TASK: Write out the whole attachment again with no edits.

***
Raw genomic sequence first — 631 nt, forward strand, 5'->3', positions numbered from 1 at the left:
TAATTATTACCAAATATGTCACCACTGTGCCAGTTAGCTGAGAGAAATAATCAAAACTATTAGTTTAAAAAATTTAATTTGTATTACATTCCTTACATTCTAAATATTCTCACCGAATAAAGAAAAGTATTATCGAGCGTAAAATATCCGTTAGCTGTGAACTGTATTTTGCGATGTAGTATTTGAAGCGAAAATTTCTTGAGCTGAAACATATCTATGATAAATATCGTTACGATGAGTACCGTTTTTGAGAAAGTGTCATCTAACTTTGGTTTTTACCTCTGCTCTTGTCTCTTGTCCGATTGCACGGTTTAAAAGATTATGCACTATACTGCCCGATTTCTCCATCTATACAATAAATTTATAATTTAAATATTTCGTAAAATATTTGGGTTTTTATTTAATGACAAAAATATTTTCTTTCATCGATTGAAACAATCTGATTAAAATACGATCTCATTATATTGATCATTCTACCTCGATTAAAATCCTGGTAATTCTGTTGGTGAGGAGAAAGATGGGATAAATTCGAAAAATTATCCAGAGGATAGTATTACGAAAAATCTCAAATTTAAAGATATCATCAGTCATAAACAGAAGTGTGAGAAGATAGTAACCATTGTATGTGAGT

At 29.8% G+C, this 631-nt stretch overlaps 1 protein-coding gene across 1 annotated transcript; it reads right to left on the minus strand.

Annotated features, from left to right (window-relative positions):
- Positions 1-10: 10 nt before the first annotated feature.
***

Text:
Raw genomic sequence first — 631 nt, forward strand, 5'->3', positions numbered from 1 at the left:
TAATTATTACCAAATATGTCACCACTGTGCCAGTTAGCTGAGAGAAATAATCAAAACTATTAGTTTAAAAAATTTAATTTGTATTACATTCCTTACATTCTAAATATTCTCACCGAATAAAGAAAAGTATTATCGAGCGTAAAATATCCGTTAGCTGTGAACTGTATTTTGCGATGTAGTATTTGAAGCGAAAATTTCTTGAGCTGAAACATATCTATGATAAATATCGTTACGATGAGTACCGTTTTTGAGAAAGTGTCATCTAACTTTGGTTTTTACCTCTGCTCTTGTCTCTTGTCCGATTGCACGGTTTAAAAGATTATGCACTATACTGCCCGATTTCTCCATCTATACAATAAATTTATAATTTAAATATTTCGTAAAATATTTGGGTTTTTATTTAATGACAAAAATATTTTCTTTCATCGATTGAAACAATCTGATTAAAATACGATCTCATTATATTGATCATTCTACCTCGATTAAAATCCTGGTAATTCTGTTGGTGAGGAGAAAGATGGGATAAATTCGAAAAATTATCCAGAGGATAGTATTACGAAAAATCTCAAATTTAAAGATATCATCAGTCATAAACAGAAGTGTGAGAAGATAGTAACCATTGTATGTGAGT

At 29.8% G+C, this 631-nt stretch overlaps 1 protein-coding gene across 1 annotated transcript; it reads right to left on the minus strand.

Annotated features, from left to right (window-relative positions):
- Positions 1-10: 10 nt before the first annotated feature.